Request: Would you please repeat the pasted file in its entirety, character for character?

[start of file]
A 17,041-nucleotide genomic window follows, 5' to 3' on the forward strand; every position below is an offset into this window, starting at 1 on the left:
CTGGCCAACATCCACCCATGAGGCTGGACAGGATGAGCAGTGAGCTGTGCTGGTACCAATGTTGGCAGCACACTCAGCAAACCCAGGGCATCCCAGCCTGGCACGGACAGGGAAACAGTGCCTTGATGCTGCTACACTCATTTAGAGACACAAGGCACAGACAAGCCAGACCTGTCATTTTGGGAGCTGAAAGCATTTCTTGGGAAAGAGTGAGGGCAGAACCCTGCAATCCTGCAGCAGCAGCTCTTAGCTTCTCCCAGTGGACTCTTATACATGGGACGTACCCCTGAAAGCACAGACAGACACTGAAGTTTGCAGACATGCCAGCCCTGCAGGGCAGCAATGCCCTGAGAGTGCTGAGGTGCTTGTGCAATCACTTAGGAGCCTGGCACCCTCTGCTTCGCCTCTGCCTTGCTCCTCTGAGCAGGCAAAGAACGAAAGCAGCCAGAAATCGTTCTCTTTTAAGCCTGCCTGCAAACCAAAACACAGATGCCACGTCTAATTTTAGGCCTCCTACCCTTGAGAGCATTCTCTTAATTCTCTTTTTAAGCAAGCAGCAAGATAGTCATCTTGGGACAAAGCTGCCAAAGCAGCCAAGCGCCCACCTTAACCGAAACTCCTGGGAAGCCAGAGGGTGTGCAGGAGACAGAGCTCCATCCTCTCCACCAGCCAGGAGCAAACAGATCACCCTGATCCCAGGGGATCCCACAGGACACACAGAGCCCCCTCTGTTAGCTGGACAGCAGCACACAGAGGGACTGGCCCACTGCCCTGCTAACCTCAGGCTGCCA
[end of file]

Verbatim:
A 17,041-nucleotide genomic window follows, 5' to 3' on the forward strand; every position below is an offset into this window, starting at 1 on the left:
CTGGCCAACATCCACCCATGAGGCTGGACAGGATGAGCAGTGAGCTGTGCTGGTACCAATGTTGGCAGCACACTCAGCAAACCCAGGGCATCCCAGCCTGGCACGGACAGGGAAACAGTGCCTTGATGCTGCTACACTCATTTAGAGACACAAGGCACAGACAAGCCAGACCTGTCATTTTGGGAGCTGAAAGCATTTCTTGGGAAAGAGTGAGGGCAGAACCCTGCAATCCTGCAGCAGCAGCTCTTAGCTTCTCCCAGTGGACTCTTATACATGGGACGTACCCCTGAAAGCACAGACAGACACTGAAGTTTGCAGACATGCCAGCCCTGCAGGGCAGCAATGCCCTGAGAGTGCTGAGGTGCTTGTGCAATCACTTAGGAGCCTGGCACCCTCTGCTTCGCCTCTGCCTTGCTCCTCTGAGCAGGCAAAGAACGAAAGCAGCCAGAAATCGTTCTCTTTTAAGCCTGCCTGCAAACCAAAACACAGATGCCACGTCTAATTTTAGGCCTCCTACCCTTGAGAGCATTCTCTTAATTCTCTTTTTAAGCAAGCAGCAAGATAGTCATCTTGGGACAAAGCTGCCAAAGCAGCCAAGCGCCCACCTTAACCGAAACTCCTGGGAAGCCAGAGGGTGTGCAGGAGACAGAGCTCCATCCTCTCCACCAGCCAGGAGCAAACAGATCACCCTGATCCCAGGGGATCCCACAGGACACACAGAGCCCCCTCTGTTAGCTGGACAGCAGCACACAGAGGGACTGGCCCACTGCCCTGCTAACCTCAGGCTGCCA